The King Assassination and CNN Disinformation
By Dr. William F. Pepper
As a friend and colleague of Dr. Martin Luther King Jr., during the last year of his life, James Earl Ray’s attorney, for the last ten years of his life and, finally, lead Counsel for Dr. King’s family in the 1999 civil trial which brought forward evidence from 70 witnesses over 30 days in Memphis, I am compelled to comment, for the record, on the most recent documentary on the assassination by CNN which is being aired on an ongoing basis. The fact that my participation in the program was used to give it some credibility makes this comment even more relevant.
It is one matter to distort the truth of how this great American prophet was taken from us, but quite another to have mainstream media perpetuate disinformation on matters of such public importance to the citizens of the Republic. An expert witness, at the King family civil trial, William Schapp, set out the historical use of government disinformation through mainstream media, dating back to the 1920’s.
The first half of the program was dedicated to James and his background and history. While the program notably failed to provide a motive as to why this escaped convict would even consider such an act, and racism had been excluded by the earlier Congressional investigation, it was hinted at by a reference of his refusal to go to a work farm attached to the Missouri prison because of the number of blacks in that facility. In fact, James was afraid of becoming tied into drug activity which was going on there and having his term extended. He would regularly roll dice with black co-workers when he worked in a shoe factory.
The program went on to allege that he and his brother robbed a bank in Alton, Illinois, on July 12, 1967. This, allegedly, was the source of his funds, so he did not need the handler he identified as Raoul, who we would eventually identify. I don’t know the former detective they brought on camera, but closer to the time, 1978, I spoke with the president of the bank and the Chief of Police, and both told me that the Ray brothers had never been suspects, and in fact they believed that they knew who did the robbery, but did not have enough proof to charge them. Further, they confirmed that despite mainstream published reports they had never been interviewed by the Congressional investigators, the FBI or the reporting media’s investigative reporter.
In the second half of the program, the disinformation ran rampant; just a few examples illustrate this point. The failure to match the throw down rifle to the death slug became “inconclusive”. What does that mean? There was no ballistics match. The gun was not and could not be regarded as the murder weapon, and introduced into evidence as such. Yet it remains mounted in the Civil Rights Museum as precisely that; now with CNN’s blessing. We had four witnesses who saw figures in the bushes (one New York Times reporter, Earl Caldwell), two observed the shooter coming down over the wall, another (Reverend James Orange) saw smoke kicked up and rising from the bushes, and another who saw the owner of the Grill which backed on to the Lorraine Motel, rush, from the bushes, past her into his kitchen still carrying the smoking gun he took from the shooter. CNN converted all of this evidence into one “unreliable” witness. The next morning that crime scene was cut down and cleaned. The CNN report supported the official story that the shot came from the bathroom window. It was well known that we had a reliable witness who saw the bathroom door open, with the light on, minutes before the shooting, and no one inside. It was empty, of course, because the shot came from the bushes. A clip from a CBS interview with a roomer who saw someone running down the hall was cut off just before the reporter showed him a photo of James, and he said that was not the man he saw. The man carrying the throw down bundle of items James was told to leave in the room (which also contained the throw down gun) dropped them in a doorway and got into the second Mustang and drove away. We had a witness who identified that Mustang as having Arkansas plates. It was parked south of James’s Mustang. We had two witnesses (one from the Corps of Engineers) and signed statements, evidencing that James drove away from the rooming house about 20 minutes before the shooting. All of this was known and put under oath, and ignored by CNN.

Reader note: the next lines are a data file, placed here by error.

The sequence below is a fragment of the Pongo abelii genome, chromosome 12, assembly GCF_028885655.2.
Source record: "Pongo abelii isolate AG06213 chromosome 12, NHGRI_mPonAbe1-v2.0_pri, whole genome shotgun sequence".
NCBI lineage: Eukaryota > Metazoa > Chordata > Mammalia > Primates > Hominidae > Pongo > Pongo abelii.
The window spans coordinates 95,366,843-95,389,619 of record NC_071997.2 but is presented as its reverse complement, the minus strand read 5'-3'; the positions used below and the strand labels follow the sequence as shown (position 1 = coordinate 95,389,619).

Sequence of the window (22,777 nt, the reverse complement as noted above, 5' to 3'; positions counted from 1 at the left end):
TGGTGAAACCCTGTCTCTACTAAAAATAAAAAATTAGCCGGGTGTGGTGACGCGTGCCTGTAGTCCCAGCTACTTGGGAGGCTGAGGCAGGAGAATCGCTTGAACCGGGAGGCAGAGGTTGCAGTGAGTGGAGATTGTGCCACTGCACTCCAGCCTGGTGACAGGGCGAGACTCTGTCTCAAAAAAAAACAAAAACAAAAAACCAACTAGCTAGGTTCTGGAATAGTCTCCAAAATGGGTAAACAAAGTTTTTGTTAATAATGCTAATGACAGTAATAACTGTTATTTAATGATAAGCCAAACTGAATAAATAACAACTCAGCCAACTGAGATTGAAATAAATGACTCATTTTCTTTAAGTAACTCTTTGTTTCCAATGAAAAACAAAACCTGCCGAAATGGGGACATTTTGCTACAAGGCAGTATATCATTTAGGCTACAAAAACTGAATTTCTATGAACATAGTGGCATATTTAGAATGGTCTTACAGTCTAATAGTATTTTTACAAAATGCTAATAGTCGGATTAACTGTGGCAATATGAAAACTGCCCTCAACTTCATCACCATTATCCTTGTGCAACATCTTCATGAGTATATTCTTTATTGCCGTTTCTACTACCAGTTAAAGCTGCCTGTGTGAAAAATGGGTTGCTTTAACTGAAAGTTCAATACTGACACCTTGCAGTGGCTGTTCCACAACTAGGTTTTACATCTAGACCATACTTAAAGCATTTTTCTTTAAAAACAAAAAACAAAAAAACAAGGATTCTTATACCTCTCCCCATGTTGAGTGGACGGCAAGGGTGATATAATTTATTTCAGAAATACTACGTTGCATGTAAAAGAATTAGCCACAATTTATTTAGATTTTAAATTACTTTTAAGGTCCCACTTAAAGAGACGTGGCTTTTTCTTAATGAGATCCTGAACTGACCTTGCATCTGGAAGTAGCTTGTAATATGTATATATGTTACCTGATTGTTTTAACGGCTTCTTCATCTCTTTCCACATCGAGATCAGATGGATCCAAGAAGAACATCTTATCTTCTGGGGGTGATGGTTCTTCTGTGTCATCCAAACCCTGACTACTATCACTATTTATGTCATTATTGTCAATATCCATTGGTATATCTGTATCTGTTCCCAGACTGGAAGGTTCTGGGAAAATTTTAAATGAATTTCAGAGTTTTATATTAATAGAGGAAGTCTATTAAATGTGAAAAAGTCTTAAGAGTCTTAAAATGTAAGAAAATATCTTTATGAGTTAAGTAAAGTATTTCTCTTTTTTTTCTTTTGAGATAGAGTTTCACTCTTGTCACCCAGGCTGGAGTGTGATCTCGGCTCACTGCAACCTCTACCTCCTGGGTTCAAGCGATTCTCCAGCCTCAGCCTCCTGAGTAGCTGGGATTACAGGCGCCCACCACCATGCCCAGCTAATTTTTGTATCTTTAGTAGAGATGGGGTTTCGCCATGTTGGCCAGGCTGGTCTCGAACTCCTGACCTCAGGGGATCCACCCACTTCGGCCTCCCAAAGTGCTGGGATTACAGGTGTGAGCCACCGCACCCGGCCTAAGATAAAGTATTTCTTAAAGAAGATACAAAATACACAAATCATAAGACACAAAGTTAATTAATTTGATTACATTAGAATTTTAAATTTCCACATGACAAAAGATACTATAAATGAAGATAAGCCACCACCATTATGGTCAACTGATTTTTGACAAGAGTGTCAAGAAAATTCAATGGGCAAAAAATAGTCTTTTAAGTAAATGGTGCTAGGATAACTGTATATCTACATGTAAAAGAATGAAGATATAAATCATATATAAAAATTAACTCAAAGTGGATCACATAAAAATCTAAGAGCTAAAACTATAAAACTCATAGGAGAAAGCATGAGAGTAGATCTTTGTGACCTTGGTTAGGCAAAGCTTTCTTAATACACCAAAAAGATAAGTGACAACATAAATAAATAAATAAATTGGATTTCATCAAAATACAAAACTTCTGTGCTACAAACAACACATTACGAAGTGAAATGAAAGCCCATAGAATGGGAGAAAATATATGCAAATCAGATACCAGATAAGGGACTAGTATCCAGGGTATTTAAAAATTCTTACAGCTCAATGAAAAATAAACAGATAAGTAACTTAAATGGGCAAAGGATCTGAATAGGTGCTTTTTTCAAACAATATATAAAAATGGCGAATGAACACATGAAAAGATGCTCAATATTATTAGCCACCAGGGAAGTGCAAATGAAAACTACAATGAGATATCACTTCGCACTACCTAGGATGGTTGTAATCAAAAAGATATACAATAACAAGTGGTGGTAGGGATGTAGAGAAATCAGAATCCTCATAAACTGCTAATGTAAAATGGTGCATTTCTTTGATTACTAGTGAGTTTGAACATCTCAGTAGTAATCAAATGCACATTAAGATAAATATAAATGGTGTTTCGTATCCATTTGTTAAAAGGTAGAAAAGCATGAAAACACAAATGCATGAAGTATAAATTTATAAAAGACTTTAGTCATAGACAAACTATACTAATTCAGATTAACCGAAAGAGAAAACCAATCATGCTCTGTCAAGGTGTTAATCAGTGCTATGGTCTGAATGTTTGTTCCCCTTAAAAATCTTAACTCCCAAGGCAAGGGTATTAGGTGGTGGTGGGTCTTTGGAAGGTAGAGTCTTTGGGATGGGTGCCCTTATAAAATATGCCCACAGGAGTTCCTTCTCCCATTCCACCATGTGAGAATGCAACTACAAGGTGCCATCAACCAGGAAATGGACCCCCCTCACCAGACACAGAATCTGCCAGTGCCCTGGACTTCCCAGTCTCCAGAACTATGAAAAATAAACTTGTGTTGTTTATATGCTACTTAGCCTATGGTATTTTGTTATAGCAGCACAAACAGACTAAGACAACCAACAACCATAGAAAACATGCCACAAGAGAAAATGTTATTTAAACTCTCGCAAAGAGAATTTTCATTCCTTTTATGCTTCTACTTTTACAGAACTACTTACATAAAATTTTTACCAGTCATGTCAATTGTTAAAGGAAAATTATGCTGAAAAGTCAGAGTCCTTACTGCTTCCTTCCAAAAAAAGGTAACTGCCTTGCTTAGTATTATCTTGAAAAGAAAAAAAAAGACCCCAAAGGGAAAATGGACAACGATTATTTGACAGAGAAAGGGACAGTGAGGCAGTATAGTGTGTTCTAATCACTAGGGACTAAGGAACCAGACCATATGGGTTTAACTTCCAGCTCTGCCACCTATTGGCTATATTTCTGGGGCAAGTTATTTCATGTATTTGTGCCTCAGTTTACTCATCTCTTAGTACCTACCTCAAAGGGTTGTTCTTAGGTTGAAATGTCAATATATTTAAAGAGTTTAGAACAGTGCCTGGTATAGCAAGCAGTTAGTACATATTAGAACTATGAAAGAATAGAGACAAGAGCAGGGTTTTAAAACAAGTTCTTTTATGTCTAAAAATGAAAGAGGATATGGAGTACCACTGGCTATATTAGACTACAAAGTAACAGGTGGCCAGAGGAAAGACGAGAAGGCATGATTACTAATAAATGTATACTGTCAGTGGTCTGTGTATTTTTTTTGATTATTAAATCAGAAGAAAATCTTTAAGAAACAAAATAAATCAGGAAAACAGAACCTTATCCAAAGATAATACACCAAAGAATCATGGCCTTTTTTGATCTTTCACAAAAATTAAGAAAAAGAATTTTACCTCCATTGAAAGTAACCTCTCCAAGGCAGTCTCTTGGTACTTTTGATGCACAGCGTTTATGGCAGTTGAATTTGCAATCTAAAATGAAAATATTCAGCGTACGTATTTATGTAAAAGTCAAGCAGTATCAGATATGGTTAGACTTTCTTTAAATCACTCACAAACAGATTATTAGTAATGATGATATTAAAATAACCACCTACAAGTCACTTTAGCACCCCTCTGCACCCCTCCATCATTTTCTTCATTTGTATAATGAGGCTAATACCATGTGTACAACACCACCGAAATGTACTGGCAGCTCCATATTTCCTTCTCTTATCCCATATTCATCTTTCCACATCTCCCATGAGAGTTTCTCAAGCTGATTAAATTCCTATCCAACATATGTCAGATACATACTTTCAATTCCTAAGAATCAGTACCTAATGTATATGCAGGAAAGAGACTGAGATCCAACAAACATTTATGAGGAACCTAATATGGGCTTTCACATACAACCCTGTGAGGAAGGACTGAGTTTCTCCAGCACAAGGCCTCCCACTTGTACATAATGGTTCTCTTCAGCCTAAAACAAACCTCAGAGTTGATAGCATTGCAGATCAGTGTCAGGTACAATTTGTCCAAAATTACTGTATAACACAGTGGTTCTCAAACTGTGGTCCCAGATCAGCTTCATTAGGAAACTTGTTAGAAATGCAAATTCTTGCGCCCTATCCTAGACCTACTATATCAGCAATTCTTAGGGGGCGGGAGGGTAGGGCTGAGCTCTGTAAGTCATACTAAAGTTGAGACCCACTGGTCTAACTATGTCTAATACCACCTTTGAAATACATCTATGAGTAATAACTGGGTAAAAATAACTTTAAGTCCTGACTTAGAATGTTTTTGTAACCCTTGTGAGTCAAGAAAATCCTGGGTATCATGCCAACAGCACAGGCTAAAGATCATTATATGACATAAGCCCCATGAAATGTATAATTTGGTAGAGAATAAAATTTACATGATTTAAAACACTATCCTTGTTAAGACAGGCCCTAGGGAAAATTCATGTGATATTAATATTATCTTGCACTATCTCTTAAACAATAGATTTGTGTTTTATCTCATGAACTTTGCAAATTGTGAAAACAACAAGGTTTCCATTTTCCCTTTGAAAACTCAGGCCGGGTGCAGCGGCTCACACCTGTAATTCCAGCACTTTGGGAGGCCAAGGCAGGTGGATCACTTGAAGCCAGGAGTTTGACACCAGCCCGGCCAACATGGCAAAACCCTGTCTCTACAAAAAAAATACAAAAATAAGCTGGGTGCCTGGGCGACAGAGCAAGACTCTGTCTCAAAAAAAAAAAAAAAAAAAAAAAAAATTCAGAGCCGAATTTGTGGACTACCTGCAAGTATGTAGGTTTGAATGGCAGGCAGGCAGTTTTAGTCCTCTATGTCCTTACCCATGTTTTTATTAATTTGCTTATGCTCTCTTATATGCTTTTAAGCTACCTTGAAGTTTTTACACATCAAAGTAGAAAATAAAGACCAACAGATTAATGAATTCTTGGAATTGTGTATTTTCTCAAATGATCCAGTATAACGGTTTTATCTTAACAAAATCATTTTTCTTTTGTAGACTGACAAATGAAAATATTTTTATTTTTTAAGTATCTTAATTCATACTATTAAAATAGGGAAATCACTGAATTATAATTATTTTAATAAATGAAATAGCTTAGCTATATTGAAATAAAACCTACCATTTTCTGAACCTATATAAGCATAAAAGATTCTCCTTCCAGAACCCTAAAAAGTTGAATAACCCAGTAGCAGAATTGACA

Perhaps the most egregious action involved the use of the aged Captain of the fire station, diagonally opposite the Motel. When I learned from military sources that a psy ops unit of two photographers was on the roof of the station, and one of my investigators interviewed both army photographers, I sought him out ten years ago. At that earlier time he, testified under oath that he put them on the roof, watched them unpack their still cameras and then left them there. He never saw them again. Now 9 years later CNN puts on this old man who is clearly confused about what he did back then and may not even have remembered his courtroom testimony. They use that interview along with a photograph of the roof taken at a time when the soldiers would have had ample time to disappear, to assert that they were never there. It gets worse. When I suggested to the CNN reporter that they interview the Captain, he said he was dead. They obviously did not want me to speak with him.
There was more of the same, but surely, this is enough to constitute an insult to the memory and legacy of Dr. King, an injustice to James Earl Ray and a violation of every tenet of fair and objective reporting.
William Pepper was the attorney for the King family In the Memphis civil action against Loyd Jowers and others, known and unknown, for causing the wrongful death of Dr. Martin Luther King Jr…
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